Keep an eye out for early symptoms like difficulty walking, unsteadiness, or falling.  Often, older people neglect their grooming and hygiene, lose their appetite, or change their eating habits.  They may begin to leave spoiled food in the refrigerator or unopened mail on the table. Forgetfulness can lead to mishandling of medication, which can lead to additional, more dangerous complications.


  1. Assess the situation.

What challenge is your loved one facing? How will you address the problems? Some of the issues may be correctable. Elderly people often take several types of drugs that can interact negatively and cause damage. You can look up information on prescription drug interactions, but always contact a doctor if you have serious concerns about medication.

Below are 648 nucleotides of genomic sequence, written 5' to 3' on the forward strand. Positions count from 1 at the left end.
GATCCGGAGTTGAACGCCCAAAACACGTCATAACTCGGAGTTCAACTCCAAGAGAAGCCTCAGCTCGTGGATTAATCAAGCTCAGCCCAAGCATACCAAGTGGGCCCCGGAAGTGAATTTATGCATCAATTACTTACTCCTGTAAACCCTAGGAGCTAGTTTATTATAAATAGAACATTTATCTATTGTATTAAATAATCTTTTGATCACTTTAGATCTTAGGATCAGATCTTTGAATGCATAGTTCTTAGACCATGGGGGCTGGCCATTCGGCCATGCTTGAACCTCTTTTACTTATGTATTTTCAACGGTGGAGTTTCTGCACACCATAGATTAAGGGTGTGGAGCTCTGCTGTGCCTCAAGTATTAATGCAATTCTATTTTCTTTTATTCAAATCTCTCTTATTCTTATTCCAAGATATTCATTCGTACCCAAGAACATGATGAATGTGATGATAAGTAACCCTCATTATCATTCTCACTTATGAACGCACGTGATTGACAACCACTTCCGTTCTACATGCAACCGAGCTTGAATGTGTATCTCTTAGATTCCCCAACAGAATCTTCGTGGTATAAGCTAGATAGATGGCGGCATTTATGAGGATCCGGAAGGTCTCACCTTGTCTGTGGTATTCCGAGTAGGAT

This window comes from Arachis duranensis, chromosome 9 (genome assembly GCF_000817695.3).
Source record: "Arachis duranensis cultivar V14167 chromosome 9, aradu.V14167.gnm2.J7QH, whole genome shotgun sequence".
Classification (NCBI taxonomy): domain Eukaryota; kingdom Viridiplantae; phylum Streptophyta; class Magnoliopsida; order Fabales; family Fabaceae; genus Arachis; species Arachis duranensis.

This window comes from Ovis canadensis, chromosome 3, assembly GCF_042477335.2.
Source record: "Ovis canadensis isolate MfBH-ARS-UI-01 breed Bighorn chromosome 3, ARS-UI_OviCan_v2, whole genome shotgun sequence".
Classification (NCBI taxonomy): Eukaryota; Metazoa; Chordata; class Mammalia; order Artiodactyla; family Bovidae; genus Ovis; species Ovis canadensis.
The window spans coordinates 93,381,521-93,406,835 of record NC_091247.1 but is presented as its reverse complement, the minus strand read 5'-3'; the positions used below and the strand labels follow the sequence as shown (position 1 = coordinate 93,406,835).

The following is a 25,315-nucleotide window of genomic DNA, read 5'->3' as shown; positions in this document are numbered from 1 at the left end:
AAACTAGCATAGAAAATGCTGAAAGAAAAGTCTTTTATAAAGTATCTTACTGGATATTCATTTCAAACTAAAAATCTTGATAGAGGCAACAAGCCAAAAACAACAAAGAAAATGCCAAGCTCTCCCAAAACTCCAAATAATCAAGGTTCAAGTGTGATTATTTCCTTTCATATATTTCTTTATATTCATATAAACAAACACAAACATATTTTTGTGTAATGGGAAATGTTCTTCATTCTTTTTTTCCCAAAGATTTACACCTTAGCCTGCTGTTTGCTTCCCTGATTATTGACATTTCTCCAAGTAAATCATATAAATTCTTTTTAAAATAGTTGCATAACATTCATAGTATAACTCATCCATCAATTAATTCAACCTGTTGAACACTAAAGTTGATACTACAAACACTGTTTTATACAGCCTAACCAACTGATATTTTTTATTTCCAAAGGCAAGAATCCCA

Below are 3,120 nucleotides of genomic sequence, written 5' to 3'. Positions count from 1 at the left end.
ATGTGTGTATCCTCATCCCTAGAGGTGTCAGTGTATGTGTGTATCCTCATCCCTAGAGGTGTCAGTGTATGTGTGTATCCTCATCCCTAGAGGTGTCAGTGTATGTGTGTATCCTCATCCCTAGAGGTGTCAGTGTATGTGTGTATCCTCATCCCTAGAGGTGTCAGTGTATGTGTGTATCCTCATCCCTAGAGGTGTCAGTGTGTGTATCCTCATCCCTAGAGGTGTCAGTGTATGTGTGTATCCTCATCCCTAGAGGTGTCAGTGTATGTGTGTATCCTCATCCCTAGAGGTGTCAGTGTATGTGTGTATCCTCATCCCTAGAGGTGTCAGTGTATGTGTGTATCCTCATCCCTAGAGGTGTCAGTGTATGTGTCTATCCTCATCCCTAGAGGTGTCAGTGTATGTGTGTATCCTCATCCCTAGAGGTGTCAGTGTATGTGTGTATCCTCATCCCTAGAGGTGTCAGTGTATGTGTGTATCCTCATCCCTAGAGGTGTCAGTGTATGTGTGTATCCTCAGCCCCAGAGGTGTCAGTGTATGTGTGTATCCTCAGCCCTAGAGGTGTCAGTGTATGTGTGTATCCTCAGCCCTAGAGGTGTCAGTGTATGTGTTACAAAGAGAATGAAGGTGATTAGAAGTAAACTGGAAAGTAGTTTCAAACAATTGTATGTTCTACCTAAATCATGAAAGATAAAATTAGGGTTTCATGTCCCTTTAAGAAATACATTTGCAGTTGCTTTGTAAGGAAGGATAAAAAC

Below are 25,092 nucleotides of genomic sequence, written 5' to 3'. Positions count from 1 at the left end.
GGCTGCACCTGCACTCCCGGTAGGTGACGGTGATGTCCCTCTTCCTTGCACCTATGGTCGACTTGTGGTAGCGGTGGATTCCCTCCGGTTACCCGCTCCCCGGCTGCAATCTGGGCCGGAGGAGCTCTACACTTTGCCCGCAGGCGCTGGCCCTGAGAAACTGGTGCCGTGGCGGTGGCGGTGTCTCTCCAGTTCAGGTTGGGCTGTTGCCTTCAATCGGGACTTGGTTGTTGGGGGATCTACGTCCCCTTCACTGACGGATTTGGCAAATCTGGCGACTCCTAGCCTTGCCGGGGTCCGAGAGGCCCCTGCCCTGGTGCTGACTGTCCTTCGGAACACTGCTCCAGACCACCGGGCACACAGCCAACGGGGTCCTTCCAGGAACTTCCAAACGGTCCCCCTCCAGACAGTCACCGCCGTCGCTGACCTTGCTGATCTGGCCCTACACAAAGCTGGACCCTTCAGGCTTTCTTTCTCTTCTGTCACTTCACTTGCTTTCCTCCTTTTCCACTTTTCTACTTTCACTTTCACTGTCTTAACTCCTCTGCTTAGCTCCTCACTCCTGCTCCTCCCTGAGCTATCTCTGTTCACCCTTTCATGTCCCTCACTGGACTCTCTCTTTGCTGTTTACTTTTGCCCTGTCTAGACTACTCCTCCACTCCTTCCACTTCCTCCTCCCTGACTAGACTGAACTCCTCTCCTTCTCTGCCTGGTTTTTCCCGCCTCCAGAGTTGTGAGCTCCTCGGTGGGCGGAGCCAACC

Aging loved ones are also susceptible to vitamin deficiencies, which can cause symptoms similar to age dementia. Consult a doctor to test for deficiencies and to learn if they can be resolved by changes in medication or routine. Unfortunately, many problems are a natural consequence of aging and not easily corrected and you will need to decide what kind of assistance your loved one needs. Think carefully about living arrangements, whether the person can remain in his or her own home, or if you must take the jarring step of moving to a facility.


  1. Prepare before the problem.